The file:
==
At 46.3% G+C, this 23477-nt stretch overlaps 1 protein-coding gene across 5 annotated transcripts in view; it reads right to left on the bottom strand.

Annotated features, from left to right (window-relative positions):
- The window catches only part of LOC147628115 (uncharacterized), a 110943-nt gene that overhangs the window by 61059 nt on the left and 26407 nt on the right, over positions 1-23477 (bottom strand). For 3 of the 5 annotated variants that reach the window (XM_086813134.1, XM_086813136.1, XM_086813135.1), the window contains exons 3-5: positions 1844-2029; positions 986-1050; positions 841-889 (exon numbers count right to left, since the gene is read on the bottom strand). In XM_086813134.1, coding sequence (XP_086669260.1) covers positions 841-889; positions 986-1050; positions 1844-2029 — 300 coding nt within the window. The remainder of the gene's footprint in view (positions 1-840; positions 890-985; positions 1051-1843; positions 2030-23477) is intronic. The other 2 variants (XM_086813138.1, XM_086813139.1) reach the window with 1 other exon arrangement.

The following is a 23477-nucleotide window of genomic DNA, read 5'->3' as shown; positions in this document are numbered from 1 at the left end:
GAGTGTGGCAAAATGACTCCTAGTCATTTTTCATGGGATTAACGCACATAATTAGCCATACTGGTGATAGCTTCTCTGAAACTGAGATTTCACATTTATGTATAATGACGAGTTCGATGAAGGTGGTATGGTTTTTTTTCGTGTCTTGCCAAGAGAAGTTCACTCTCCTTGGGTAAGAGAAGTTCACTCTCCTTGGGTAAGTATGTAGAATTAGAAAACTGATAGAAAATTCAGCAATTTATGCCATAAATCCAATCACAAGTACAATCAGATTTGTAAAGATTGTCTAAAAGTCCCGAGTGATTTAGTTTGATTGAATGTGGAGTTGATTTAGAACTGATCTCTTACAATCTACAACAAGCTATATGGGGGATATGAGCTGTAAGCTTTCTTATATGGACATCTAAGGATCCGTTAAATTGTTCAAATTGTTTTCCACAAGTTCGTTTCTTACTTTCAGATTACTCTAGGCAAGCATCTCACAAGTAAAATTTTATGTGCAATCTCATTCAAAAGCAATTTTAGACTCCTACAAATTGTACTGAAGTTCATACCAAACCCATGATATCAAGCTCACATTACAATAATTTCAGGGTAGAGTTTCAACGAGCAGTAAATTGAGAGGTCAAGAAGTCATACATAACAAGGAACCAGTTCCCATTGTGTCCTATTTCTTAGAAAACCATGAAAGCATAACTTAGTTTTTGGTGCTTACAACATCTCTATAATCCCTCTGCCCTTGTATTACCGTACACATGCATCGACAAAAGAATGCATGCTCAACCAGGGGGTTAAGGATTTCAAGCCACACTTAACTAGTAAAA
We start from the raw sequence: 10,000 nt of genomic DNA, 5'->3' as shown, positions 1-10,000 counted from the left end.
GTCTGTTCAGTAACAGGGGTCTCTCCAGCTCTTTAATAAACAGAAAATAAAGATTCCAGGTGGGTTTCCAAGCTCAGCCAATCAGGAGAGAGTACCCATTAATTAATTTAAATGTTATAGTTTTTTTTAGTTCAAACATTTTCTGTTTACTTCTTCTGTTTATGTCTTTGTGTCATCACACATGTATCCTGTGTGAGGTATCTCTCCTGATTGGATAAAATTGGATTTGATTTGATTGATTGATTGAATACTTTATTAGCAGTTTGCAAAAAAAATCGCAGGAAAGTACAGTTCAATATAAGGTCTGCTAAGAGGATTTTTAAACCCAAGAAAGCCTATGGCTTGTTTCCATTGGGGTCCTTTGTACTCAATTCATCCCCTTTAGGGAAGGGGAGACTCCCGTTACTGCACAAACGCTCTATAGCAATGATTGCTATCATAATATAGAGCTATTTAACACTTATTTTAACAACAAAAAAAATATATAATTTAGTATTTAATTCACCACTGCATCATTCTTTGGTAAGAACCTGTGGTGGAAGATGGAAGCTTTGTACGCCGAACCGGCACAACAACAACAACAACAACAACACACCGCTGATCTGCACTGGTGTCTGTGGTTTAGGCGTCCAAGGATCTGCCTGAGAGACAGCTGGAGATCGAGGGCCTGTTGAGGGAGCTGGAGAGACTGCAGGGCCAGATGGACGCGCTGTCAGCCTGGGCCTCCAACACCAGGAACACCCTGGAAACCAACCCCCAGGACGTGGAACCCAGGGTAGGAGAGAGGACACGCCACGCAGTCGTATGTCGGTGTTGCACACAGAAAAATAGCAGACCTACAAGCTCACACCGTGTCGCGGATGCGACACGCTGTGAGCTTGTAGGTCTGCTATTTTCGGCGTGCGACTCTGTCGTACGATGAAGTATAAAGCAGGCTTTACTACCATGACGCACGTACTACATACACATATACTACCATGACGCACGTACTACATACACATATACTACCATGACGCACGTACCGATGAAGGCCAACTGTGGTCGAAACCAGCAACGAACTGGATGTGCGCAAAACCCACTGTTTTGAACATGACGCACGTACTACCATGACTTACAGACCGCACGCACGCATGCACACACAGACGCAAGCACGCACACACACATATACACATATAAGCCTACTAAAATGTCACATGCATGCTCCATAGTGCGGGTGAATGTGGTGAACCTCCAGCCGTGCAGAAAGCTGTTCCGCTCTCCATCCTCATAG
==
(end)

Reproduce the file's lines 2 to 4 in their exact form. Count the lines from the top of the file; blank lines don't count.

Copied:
Annotated features, from left to right (window-relative positions):
- The window catches only part of LOC147628115 (uncharacterized), a 110943-nt gene that overhangs the window by 61059 nt on the left and 26407 nt on the right, over positions 1-23477 (bottom strand). For 3 of the 5 annotated variants that reach the window (XM_086813134.1, XM_086813136.1, XM_086813135.1), the window contains exons 3-5: positions 1844-2029; positions 986-1050; positions 841-889 (exon numbers count right to left, since the gene is read on the bottom strand). In XM_086813134.1, coding sequence (XP_086669260.1) covers positions 841-889; positions 986-1050; positions 1844-2029 — 300 coding nt within the window. The remainder of the gene's footprint in view (positions 1-840; positions 890-985; positions 1051-1843; positions 2030-23477) is intronic. The other 2 variants (XM_086813138.1, XM_086813139.1) reach the window with 1 other exon arrangement.

The following is a 23477-nucleotide window of genomic DNA, read 5'->3' as shown; positions in this document are numbered from 1 at the left end: